Our regular round up of blogs and news, featuring our work on humanitarian transparency, visualising traceability, assessing the state of US aid data, and news from USAID, a Yemen aid transparency campaign and an in-depth look at the state of open data
The Foreign Aid Transparency and Accountability Act (FATAA) was passed by Congress in 2016 to require the US agencies involved in implementing foreign assistance to publish detailed country-based information on their activities. The Office of Management and Budget (OMB) recently assessed how well the 22 agencies are complying with the data requirements. Our US representative Sally Paxton and the Brookings Institution’s George Ingram have been analysing the OMB report and conclude that it falls short in a number of ways. In this blog they summarise the gaps and missed opportunities.
Tracing resources along the development chain, from source to frontline expenditure, is an important element of transparency for all data users. We recently produced a visualisation of all the links between current IATI data. The results surprised us, and this blog explains why.
The full potential of more transparent humanitarian information is yet to be realised. This can only be done if the information made available is actively used and benefits local and national humanitarian responders. In this blog, James Coe explains why and how Publish What You Fund is working with Ground Truth Solutions to understand the information needs of humanitarian actors.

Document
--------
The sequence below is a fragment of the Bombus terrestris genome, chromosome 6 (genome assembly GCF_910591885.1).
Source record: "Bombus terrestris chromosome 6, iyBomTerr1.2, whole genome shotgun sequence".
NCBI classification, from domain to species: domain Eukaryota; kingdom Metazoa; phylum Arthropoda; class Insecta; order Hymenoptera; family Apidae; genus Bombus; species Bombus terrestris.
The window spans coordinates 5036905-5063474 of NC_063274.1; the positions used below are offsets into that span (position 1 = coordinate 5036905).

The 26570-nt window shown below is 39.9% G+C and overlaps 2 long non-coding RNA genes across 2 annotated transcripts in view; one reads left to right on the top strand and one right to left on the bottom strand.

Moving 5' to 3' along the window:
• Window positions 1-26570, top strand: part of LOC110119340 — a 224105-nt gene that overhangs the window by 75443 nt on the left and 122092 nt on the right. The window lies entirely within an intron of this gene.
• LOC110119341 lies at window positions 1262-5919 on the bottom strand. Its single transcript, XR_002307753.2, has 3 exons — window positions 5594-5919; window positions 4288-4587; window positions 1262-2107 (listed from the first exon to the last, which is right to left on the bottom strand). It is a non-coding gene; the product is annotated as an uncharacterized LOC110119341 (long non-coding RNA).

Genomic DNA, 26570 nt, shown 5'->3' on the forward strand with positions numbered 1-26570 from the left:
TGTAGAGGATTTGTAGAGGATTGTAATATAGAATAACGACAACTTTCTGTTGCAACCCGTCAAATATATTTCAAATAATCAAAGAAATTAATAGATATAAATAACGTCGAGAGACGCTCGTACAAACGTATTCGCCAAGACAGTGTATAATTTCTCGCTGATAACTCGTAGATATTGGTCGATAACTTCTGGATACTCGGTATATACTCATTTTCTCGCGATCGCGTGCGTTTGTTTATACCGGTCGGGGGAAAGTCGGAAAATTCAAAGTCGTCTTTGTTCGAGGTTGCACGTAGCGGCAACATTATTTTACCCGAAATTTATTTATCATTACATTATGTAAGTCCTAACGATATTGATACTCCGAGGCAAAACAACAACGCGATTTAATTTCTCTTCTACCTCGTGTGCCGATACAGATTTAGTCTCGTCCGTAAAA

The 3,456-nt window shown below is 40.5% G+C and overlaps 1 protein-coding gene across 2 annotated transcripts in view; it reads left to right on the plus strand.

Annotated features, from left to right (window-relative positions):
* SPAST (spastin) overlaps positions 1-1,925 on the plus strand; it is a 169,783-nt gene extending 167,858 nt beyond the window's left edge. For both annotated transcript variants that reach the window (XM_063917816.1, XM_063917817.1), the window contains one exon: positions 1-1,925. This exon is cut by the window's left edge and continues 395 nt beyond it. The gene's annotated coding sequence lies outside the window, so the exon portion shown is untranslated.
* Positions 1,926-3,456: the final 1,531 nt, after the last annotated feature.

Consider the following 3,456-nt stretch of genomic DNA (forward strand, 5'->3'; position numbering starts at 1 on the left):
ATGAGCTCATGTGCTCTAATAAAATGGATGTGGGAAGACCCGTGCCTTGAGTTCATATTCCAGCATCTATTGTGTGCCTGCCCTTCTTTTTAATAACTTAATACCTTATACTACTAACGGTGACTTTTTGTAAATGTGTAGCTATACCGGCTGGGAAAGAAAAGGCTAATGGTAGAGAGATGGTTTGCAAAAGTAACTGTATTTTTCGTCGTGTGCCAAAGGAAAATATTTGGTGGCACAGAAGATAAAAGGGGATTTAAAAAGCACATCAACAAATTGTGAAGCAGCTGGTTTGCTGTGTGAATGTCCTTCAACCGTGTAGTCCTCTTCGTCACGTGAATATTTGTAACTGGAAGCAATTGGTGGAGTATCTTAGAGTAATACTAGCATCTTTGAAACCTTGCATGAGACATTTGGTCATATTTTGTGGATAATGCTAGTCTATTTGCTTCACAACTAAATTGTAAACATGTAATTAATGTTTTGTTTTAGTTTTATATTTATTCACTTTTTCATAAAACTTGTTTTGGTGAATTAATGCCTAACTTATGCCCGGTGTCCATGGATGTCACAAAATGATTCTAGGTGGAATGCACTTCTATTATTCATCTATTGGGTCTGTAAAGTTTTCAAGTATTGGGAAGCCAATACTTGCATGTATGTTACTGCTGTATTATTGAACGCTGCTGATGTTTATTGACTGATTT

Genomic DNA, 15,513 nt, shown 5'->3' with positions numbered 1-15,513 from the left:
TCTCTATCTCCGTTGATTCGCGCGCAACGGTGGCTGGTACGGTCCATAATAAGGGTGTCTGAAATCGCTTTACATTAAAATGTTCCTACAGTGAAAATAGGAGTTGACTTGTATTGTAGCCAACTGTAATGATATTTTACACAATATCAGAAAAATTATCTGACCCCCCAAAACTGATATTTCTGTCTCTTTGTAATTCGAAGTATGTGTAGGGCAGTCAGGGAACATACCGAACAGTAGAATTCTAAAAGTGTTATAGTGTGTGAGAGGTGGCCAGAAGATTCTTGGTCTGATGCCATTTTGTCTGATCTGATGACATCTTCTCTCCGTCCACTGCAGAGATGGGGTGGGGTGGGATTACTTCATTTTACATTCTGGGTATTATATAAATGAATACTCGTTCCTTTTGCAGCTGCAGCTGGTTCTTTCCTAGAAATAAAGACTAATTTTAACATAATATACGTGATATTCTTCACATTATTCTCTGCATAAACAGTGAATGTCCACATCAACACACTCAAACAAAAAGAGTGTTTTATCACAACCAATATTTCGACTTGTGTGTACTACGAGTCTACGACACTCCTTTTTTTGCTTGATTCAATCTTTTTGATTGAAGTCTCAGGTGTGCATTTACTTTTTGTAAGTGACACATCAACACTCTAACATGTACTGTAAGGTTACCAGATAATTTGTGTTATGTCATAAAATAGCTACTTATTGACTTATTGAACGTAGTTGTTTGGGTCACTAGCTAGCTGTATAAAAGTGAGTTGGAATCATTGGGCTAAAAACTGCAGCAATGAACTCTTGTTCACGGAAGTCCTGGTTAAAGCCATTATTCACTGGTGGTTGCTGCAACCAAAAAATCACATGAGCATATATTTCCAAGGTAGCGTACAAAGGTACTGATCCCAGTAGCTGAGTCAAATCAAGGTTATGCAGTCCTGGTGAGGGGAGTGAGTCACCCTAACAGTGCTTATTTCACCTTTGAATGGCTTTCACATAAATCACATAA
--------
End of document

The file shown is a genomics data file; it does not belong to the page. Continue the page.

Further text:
Are you interested in conducting research into humanitarian assistance, international development and foreign affairs? Do you have strong research experience, good communication skills and knowledge of international development or transparency? We are recruiting a Project Assistant to support our exciting research into how transparency can help improve humanitarian responses.
Our regular roundup of news on data checking tools, a beginner’s guide to accessing data and an opportunity to join the team.